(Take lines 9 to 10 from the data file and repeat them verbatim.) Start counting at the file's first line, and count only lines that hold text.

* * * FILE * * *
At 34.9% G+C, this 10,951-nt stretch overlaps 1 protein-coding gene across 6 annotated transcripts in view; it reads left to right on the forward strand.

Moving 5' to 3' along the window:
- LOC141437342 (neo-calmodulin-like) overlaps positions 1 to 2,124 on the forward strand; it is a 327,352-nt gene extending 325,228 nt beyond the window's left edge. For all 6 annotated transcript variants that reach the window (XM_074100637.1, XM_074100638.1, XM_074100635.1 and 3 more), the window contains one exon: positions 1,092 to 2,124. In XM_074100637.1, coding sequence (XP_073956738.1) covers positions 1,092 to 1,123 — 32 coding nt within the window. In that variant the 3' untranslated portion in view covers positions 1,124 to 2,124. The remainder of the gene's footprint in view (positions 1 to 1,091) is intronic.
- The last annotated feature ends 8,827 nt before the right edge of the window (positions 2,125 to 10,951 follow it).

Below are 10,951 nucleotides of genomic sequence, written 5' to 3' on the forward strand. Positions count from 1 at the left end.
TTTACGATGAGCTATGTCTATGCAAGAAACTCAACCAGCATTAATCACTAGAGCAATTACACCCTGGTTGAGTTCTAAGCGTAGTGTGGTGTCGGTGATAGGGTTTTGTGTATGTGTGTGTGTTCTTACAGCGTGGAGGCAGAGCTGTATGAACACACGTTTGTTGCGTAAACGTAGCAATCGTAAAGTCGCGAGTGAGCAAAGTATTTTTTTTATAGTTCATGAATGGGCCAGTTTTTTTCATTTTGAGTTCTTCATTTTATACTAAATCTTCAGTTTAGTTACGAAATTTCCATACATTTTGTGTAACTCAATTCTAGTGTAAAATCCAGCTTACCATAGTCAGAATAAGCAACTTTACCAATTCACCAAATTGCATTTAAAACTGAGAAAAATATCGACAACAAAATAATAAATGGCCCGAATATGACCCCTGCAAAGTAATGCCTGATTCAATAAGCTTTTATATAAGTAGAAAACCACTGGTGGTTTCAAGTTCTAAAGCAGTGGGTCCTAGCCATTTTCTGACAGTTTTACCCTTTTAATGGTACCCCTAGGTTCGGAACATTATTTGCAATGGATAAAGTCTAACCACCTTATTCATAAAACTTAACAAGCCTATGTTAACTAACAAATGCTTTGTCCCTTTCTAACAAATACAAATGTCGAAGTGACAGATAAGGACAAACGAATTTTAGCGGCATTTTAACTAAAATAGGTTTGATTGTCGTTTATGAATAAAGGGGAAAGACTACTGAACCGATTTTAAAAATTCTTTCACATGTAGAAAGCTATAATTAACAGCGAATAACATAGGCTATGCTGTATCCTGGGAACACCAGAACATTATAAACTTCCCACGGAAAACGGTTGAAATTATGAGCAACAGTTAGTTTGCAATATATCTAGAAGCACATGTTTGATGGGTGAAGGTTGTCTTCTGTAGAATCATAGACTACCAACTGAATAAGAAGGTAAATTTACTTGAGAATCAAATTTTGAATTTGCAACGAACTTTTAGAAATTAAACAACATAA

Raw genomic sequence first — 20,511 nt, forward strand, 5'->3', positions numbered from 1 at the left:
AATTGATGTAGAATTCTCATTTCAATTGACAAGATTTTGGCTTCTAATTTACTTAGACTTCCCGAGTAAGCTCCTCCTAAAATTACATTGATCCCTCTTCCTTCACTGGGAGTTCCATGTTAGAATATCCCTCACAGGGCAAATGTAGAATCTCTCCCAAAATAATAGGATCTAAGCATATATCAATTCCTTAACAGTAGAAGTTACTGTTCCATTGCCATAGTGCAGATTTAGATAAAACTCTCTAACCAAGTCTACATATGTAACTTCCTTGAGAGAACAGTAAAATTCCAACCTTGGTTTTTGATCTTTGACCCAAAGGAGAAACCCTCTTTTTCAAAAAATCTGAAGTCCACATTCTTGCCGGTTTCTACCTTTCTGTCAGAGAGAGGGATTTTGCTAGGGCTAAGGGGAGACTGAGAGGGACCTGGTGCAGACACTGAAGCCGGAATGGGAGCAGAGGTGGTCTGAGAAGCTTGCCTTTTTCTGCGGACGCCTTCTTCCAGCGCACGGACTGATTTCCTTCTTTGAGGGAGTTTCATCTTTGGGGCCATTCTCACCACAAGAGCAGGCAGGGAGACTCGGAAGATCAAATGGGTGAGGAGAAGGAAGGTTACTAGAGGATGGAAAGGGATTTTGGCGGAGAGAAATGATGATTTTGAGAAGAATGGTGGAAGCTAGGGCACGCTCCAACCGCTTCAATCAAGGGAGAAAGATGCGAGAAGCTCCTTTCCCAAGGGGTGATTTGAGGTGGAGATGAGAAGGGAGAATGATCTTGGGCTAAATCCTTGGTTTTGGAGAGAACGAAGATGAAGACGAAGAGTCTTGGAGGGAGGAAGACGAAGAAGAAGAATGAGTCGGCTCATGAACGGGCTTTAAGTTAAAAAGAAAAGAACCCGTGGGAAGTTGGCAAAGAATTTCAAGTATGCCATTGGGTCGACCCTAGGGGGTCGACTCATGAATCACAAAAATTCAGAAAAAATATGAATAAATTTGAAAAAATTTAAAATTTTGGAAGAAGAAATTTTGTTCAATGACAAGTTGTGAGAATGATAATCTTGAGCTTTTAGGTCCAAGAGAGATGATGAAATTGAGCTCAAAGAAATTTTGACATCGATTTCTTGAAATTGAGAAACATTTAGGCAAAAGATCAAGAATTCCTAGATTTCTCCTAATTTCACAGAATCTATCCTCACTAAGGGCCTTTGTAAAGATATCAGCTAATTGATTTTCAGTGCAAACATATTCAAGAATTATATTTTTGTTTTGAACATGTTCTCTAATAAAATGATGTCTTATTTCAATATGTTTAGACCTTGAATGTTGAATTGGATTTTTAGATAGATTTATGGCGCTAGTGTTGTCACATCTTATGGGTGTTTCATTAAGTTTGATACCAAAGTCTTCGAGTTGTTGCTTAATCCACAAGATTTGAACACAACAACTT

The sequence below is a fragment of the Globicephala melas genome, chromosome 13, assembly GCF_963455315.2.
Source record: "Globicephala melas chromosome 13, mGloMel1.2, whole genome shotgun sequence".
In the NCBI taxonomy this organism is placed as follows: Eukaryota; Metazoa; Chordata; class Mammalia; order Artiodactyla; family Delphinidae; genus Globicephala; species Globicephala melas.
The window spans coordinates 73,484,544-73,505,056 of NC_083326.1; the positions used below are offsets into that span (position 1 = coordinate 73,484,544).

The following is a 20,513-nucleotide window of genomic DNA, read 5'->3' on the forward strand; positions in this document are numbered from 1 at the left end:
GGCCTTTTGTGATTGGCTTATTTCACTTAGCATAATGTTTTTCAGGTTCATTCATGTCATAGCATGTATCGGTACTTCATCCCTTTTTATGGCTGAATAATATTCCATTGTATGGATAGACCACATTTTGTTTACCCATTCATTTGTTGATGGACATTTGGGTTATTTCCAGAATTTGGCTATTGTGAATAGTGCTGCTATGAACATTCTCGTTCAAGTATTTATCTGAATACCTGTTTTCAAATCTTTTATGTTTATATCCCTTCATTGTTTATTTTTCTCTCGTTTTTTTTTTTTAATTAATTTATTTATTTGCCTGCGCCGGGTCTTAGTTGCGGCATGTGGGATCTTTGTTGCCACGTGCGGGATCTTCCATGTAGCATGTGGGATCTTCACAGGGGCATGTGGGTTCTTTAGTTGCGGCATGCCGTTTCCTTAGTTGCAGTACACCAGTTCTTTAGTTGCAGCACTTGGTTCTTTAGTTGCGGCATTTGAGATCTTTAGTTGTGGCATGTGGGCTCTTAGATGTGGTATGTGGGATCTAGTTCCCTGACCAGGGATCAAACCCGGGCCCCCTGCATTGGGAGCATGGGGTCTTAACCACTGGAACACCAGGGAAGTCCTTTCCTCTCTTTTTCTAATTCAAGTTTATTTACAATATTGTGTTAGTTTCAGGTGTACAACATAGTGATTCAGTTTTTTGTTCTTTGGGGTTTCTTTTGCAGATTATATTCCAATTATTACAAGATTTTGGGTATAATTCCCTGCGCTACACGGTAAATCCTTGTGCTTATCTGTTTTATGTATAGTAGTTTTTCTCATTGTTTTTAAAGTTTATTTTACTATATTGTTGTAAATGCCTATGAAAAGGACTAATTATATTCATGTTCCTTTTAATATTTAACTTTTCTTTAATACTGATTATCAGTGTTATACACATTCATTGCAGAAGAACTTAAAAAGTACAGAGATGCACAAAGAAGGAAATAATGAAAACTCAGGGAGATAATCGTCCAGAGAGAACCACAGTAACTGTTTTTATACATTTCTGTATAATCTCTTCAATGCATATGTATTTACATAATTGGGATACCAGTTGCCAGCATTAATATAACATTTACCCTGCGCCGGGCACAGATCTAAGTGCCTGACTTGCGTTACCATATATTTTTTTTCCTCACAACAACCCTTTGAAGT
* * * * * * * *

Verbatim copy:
The sequence below is a fragment of the Globicephala melas genome, chromosome 13, assembly GCF_963455315.2.
Source record: "Globicephala melas chromosome 13, mGloMel1.2, whole genome shotgun sequence".